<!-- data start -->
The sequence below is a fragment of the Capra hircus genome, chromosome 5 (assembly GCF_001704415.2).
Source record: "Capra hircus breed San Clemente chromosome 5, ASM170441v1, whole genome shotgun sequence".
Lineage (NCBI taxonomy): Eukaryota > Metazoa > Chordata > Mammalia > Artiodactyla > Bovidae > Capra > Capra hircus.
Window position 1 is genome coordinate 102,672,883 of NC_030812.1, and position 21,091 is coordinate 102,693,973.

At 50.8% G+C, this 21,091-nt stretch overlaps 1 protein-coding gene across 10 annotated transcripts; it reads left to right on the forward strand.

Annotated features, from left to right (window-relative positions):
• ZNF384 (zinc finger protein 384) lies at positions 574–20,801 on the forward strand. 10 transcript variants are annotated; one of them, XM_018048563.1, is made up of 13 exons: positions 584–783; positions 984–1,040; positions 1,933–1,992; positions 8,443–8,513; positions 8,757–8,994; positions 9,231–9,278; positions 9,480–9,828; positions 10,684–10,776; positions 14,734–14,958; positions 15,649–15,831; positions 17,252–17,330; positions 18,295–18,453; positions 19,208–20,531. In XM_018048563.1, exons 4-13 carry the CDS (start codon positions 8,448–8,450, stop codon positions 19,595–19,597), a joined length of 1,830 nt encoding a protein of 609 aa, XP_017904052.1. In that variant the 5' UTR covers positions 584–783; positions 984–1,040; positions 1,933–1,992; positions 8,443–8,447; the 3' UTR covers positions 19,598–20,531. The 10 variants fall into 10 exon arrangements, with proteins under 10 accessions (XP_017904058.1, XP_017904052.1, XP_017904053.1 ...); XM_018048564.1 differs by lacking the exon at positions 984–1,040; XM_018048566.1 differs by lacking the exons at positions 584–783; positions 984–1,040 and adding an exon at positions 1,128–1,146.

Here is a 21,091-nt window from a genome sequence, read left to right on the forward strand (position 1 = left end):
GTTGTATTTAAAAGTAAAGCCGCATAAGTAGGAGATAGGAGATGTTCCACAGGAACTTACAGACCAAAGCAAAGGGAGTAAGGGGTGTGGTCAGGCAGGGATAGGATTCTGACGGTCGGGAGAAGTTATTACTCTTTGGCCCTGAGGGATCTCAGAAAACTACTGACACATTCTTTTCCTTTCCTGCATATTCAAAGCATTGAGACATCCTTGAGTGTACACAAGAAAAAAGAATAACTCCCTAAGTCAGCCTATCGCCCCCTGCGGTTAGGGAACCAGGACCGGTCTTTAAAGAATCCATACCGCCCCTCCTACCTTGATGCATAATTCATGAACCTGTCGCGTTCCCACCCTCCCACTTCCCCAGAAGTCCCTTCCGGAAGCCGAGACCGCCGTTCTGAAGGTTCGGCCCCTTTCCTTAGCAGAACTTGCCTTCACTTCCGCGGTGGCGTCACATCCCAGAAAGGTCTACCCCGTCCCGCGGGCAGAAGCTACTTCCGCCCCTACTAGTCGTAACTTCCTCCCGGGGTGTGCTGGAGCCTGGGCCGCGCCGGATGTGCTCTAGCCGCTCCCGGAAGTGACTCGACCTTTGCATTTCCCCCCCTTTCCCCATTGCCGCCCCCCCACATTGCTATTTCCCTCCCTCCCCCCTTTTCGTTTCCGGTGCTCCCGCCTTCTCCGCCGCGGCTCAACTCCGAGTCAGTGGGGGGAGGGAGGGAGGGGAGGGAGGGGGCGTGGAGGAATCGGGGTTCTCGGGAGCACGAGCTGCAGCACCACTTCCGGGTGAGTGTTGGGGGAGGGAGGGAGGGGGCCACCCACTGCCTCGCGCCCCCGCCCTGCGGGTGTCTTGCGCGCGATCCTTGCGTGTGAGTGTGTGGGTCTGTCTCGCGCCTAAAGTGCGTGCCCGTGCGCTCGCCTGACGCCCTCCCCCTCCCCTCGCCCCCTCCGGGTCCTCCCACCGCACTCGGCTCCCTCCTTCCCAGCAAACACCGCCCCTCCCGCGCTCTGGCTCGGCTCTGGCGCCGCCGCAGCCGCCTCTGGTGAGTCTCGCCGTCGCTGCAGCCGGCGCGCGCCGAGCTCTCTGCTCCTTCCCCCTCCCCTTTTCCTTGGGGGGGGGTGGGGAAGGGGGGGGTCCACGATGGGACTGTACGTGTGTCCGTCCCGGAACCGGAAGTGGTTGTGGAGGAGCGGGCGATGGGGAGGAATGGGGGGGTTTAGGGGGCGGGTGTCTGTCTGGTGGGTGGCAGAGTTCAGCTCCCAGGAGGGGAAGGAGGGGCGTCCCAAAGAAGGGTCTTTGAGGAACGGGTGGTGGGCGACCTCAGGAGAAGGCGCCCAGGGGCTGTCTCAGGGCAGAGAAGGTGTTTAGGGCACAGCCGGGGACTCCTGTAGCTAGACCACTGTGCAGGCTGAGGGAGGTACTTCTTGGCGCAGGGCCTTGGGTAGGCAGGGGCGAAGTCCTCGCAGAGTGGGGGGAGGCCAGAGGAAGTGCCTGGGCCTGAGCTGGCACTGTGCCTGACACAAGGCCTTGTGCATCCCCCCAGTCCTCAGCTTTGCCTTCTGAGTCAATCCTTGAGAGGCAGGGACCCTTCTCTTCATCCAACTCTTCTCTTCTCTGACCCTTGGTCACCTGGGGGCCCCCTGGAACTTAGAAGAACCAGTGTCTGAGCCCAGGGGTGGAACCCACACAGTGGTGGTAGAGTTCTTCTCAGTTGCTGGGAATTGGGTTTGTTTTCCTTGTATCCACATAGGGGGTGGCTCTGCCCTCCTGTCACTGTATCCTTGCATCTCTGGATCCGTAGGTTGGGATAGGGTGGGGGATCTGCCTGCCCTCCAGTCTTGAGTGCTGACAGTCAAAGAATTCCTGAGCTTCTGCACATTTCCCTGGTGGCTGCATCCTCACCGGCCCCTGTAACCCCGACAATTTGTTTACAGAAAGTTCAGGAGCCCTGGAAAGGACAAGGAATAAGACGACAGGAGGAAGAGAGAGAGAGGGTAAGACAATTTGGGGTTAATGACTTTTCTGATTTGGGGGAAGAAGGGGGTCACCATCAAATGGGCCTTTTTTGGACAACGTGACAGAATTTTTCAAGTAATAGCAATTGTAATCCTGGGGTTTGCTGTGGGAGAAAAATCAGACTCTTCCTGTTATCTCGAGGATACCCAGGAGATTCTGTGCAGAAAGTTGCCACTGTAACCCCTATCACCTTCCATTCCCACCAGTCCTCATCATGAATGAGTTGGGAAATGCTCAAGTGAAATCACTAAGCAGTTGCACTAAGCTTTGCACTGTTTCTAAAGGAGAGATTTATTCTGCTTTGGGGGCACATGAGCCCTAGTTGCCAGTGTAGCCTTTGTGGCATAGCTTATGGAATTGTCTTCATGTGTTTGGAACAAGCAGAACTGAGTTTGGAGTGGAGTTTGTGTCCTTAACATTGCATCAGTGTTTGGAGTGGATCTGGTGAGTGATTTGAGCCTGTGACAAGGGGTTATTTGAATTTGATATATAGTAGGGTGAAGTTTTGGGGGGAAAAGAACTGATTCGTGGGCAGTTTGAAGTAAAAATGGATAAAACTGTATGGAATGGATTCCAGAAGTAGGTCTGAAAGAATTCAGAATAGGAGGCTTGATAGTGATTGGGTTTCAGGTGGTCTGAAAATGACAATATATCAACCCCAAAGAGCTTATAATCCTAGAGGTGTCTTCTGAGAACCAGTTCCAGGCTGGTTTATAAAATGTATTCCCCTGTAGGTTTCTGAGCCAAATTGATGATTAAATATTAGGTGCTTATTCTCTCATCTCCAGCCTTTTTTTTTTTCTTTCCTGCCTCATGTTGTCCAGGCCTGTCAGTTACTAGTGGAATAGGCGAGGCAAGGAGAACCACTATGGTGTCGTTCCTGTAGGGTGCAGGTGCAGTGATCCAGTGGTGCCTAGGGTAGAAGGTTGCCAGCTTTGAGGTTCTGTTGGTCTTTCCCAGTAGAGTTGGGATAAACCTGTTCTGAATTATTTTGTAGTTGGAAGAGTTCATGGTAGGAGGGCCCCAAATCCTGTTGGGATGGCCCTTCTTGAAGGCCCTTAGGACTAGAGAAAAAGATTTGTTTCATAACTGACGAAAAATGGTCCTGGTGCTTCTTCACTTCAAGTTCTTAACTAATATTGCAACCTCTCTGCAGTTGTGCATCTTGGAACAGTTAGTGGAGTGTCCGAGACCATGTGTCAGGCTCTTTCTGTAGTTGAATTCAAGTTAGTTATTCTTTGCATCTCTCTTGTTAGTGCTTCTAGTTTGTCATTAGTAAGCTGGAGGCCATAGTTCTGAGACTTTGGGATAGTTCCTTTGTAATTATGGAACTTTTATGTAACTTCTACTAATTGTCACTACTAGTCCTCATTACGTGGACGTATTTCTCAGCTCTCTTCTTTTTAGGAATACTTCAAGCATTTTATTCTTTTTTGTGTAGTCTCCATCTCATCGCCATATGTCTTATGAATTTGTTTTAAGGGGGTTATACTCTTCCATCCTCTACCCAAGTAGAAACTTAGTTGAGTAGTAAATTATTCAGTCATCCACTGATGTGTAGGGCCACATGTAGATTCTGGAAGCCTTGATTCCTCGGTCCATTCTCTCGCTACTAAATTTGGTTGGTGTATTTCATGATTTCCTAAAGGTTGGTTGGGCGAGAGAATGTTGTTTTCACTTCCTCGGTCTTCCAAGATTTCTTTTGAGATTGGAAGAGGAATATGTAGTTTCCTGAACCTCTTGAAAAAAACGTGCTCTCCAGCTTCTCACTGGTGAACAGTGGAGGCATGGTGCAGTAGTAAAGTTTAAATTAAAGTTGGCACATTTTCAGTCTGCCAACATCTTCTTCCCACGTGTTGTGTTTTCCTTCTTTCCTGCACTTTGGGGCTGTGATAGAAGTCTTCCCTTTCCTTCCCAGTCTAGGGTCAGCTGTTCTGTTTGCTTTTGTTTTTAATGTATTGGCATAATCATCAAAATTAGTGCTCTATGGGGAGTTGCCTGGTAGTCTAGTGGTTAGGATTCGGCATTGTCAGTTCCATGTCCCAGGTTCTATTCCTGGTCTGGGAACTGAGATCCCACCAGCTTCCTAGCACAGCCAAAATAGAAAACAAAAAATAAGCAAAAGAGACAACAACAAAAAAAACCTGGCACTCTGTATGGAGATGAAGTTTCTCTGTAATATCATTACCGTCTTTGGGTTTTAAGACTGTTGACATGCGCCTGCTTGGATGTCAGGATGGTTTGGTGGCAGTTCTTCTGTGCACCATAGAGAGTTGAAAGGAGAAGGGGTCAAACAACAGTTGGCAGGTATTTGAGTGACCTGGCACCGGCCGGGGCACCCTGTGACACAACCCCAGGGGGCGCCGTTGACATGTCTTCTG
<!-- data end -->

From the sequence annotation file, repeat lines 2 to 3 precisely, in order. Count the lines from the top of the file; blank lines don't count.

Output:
Source record: "Capra hircus breed San Clemente chromosome 5, ASM170441v1, whole genome shotgun sequence".
Lineage (NCBI taxonomy): Eukaryota > Metazoa > Chordata > Mammalia > Artiodactyla > Bovidae > Capra > Capra hircus.